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The importance of understanding airspace activity

The air around us is a complex environment, with continuous activity from both aircraft and animals alike. Awareness and understanding of this airspace - and what is going on within it - is crucial for ensuring safe and secure operation of airports, stadia, critical national infrastructure sites and other locations which are susceptible to harm.


The increasing complexity of airspace

With the recent proliferation of uncrewed air systems (UAS) - or drones - this airspace is becoming ever more busy, and its management and monitoring more difficult. As well as providing countless benefits such as low-carbon, low-cost transportation, surveillance and delivery services, this technology brings with it new risks. Unauthorised drone activity can lead to significant harms, including disrupting emergency response efforts, compromising privacy, and posing physical threats through collisions with crewed aircraft or interference with critical infrastructure operations. In the extreme case, malicious actors can use UAS as a means to deliver weapons, as is being demonstrated in conflicts around the globe.





Cooperative and noncooperative airspace users

In civilian environments, most airspace users are well-behaved and want you to be aware of their movements and intentions. Electronic conspicuity measures enable this, from ADS-B transponders fitted to aircraft to more recently introduced Remote ID devices on small consumer drones. These measures mean that these airspace users can easily make themselves visible to air traffic management systems, allowing operators to monitor their passage and mitigate potential hazards. However, the threat comes from those users who are not well-behaved, and do not want to share information with these systems or those people monitoring them. These users - as well as other "noncooperative" objects such as birds - must be detected using sensors. There are a number of different sensor technologies available, each of which can detect airborne objects in different ways; these might include radiofrequency (RF) detectors, radars, optical sensors (cameras), or acoustic sensors, amongst others.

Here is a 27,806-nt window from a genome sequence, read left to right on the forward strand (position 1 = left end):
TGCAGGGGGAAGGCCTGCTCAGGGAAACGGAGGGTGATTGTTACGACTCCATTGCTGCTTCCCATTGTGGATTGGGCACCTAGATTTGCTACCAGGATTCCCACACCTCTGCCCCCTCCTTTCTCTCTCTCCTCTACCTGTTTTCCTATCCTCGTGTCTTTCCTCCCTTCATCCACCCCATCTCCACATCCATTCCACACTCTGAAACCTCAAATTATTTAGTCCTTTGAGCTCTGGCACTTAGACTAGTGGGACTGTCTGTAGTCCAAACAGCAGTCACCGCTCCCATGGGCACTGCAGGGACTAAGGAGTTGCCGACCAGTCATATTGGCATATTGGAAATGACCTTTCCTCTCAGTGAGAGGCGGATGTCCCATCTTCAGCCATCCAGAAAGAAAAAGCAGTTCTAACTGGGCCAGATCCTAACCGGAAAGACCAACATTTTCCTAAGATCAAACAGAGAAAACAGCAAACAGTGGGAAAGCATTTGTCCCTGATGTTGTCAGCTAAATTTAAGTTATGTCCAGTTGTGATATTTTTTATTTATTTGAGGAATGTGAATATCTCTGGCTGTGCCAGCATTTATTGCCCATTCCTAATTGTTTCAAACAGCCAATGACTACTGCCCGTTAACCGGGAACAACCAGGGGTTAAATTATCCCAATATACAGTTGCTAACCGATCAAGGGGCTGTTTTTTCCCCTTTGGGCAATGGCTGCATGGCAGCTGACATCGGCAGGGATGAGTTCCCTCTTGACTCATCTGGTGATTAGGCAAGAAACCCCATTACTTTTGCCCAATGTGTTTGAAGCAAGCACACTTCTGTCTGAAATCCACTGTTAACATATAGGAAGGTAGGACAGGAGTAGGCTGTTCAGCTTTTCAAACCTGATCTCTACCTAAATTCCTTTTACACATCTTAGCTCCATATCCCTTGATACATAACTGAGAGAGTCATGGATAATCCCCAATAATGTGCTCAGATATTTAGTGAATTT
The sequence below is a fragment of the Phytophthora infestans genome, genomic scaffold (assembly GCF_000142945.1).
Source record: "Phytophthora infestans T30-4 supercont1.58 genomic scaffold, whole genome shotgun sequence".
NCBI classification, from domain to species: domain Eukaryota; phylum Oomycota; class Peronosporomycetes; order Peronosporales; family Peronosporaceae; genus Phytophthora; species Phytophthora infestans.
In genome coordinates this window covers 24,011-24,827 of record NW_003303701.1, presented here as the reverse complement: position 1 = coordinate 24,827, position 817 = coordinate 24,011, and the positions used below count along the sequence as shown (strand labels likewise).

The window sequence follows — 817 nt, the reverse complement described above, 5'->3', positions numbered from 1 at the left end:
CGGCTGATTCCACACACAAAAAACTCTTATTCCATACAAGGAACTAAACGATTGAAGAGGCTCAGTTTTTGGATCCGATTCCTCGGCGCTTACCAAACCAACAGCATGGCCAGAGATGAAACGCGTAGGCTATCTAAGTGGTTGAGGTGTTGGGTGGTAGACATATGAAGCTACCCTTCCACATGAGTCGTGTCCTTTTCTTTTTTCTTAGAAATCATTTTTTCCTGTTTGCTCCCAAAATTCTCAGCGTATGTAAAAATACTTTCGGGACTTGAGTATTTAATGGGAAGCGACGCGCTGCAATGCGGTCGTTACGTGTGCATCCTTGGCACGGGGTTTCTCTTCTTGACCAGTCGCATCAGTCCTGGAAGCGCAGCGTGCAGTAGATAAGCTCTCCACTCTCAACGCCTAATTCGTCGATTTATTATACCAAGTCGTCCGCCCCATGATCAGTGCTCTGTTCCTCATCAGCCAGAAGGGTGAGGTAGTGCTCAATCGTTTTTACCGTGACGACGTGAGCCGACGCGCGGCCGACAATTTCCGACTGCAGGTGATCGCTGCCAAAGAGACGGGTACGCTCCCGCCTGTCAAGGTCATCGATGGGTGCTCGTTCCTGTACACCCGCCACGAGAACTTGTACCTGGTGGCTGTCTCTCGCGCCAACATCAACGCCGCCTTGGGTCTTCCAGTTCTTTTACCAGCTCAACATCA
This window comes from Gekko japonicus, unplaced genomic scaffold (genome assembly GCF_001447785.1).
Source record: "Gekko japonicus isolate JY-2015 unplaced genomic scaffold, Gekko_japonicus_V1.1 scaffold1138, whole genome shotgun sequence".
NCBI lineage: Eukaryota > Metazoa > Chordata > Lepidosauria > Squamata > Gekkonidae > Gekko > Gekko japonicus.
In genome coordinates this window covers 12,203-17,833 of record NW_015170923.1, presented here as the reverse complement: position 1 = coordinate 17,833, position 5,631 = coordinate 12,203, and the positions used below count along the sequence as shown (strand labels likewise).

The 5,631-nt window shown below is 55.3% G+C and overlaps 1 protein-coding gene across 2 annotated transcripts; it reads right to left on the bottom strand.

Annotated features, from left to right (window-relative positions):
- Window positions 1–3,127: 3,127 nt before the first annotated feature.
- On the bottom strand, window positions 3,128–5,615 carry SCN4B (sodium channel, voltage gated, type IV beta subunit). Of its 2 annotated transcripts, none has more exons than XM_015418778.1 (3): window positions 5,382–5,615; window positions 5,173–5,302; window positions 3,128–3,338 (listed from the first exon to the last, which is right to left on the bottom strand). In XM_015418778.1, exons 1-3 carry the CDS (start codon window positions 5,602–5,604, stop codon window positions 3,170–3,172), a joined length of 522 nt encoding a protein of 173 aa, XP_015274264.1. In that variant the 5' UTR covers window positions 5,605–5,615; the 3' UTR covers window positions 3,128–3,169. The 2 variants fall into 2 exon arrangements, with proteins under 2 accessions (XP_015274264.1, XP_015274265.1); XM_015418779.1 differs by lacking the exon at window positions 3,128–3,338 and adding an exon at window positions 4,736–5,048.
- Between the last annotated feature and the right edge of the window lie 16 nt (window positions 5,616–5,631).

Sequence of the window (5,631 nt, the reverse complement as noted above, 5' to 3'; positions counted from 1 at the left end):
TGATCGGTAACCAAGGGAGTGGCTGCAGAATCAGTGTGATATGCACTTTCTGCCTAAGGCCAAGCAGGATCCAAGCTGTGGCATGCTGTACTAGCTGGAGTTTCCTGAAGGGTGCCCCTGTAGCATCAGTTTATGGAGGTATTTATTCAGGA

More than detection

Detecting objects within an airspace is just part of the solution: it is also vital to understand what these objects are, and to assess whether they are a potential threat. This is where sensor processing algorithms are key; these are what turn the data collected by a sensor network into actionable situational awareness information, such as the class of object (e.g. bird or UAS) or an estimate of the potential threat posed by it. Some of these algorithms are tied into a specific sensor, and act to make sense of the data collected by it. Others are "sensor-agnostic", and can operate on data from a range of sensors to provide analysis information. Our own software, Octa, is one such capability, powered by cutting-edge artificial intelligence (AI). Octa takes data feeds from one or more sensors of different types, and provides a range of situational awareness - including classifying the object and predicting its future path - based on its dynamics: the way that the object moves through the air.


A combination of technologies to provide situational awareness

The importance of understanding your airspace - and maintaining situational awareness of it - cannot be overstated. Through a combination of the above technologies, this can be achieved and the safety and security for those on the ground and in the air ensured. Through the use of electronic conspicuity and sensor deployments, both cooperative and non-cooperative users of the airspace can be monitored in real time. Advanced sensor processing algorithms and AI capabilities - like our very own Octa - can analyse this data to provide additional information, such as classifying the types of object being detected and predicting their intent and future behaviour.


By staying informed of the dynamic environment above us, we can minimise potential risks and safeguard our airports, stadia, critical national infrastructure sites, and anywhere else susceptible to harm.

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